The Criminal Justice Act 1991 introduces a process whereby fines can be collected through certain benefits. This order therefore amends Section 24 of the 1991 Act by referencing the restitution order and indicating that it should be treated in the same way as a fine for the purposes of that section. This facilitates the Scottish Government’s aim by allowing the recovery of the penalty via deduction from an offender’s benefits.

The process for collecting the restitution order from an offender’s benefits will follow the same process as for other fines or compensation orders. These are predominantly means-tested benefits such as income support and universal credit. The 1991 Act gives the Secretary of State the power to introduce a process whereby courts can apply for a deduction from an offender’s benefits to pay for a fine or compensation order through what is called a deduction from benefits order.

Once the Scottish Courts and Tribunals Service has secured a deduction from benefits order, the Department for Work and Pensions will recover the restitution order on behalf of the courts in Scotland by direct deduction from an offender’s benefits. The funds collected will be transferred to the restitution fund, which will be held and managed by the Scottish Government, although functions can be delegated to a third party.

The fund will directly benefit police officers and police staff by securing the provision of any type of treatment which is intended to benefit the physical or mental wellbeing of the victim. Examples of this include the police treatment centres in Auchterarder and Harrogate, where treatment ranges from physiotherapy to psychological wellbeing,

The territorial extent and application of this instrument is England, Wales and Scotland. The territorial application is required as the courts in Scotland need to be able to make the deduction from benefits order, and agencies in England, Scotland and Wales may need to carry out the processes to ensure that the deductions are made. In addition, it provides for the collection of the restitution orders imposed on offenders who move from Scotland to one of the other two territories after conviction, and it also provides for those who reside in England and Wales but committed the offence in Scotland and were therefore tried by a Scottish court.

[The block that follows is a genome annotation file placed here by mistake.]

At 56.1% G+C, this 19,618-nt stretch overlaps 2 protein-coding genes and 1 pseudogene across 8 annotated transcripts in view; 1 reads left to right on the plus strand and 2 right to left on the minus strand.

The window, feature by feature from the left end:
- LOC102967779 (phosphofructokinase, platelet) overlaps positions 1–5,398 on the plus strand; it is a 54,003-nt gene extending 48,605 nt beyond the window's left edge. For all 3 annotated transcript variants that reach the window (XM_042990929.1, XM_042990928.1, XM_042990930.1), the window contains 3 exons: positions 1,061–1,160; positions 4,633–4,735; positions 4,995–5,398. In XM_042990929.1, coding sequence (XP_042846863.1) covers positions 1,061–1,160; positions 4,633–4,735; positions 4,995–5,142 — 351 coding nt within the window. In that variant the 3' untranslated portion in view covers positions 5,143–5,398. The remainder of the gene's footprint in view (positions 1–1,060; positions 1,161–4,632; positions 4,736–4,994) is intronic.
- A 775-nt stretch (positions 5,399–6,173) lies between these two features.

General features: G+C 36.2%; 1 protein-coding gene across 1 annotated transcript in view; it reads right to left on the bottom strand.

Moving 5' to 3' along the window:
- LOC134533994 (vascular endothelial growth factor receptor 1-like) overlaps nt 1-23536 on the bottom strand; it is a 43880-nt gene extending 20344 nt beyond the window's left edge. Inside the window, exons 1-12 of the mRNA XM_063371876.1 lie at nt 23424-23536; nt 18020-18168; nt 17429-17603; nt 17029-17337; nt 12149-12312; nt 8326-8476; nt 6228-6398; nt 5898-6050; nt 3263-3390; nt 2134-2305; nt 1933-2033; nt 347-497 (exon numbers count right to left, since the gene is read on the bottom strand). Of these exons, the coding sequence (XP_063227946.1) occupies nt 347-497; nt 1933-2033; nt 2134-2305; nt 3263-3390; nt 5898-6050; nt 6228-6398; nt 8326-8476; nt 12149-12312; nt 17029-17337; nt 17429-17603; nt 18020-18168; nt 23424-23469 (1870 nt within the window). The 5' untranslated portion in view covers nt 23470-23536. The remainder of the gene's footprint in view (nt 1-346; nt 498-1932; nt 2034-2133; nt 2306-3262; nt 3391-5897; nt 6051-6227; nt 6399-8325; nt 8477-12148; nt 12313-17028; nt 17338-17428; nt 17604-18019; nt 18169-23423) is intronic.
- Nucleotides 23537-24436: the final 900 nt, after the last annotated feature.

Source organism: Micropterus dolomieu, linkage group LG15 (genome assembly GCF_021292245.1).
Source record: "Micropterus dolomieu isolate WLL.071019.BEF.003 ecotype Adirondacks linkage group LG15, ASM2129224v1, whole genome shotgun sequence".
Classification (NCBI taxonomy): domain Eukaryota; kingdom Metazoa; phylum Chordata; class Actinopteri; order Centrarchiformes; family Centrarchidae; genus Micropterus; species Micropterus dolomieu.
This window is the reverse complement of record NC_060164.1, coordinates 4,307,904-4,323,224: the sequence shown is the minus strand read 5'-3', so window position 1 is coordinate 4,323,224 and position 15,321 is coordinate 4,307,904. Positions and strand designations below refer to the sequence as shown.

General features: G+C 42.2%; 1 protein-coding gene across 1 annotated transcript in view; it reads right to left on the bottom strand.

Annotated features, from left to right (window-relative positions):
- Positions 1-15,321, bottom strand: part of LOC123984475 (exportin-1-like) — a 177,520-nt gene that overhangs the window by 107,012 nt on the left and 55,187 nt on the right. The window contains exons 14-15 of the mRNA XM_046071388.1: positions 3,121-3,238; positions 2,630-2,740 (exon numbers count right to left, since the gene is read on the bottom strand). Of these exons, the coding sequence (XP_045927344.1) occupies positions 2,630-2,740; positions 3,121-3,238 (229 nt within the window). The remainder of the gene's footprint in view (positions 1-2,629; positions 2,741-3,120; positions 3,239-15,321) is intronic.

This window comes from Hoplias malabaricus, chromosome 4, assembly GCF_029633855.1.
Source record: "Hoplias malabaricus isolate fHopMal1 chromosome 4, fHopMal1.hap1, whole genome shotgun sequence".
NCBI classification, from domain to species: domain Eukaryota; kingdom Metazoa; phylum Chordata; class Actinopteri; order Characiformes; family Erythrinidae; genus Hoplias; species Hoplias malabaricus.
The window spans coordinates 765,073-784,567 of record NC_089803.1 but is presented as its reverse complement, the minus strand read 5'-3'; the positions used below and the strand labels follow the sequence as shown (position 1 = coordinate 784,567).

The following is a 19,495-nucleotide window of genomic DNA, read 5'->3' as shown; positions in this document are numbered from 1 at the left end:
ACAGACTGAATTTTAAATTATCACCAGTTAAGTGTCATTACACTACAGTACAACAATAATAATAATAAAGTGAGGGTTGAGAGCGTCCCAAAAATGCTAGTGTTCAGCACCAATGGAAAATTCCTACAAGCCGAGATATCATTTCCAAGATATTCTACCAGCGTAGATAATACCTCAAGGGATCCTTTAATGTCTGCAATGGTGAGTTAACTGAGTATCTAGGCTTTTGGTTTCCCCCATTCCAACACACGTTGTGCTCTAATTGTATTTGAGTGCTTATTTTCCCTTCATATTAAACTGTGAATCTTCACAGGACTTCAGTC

To summarise, this instrument facilitates the recovery of the Scottish restitution order by deductions from an offender’s benefits in appropriate cases. The order only gives Scottish Ministers the necessary powers to apply to the Secretary of State for a deductions from benefit order; it does not set the policy. That is, of course, a matter for the Scottish Government, under the scrutiny of the Scottish Parliament.

The UK Government remain committed to strengthening the devolution settlement, and this order demonstrates the two Governments working together to deliver for the people of Scotland. It also reiterates our support ​and respect for police officers and staff across the country. These police officers and staff do so much to protect us; with these orders we are supporting them. I commend the order to the House.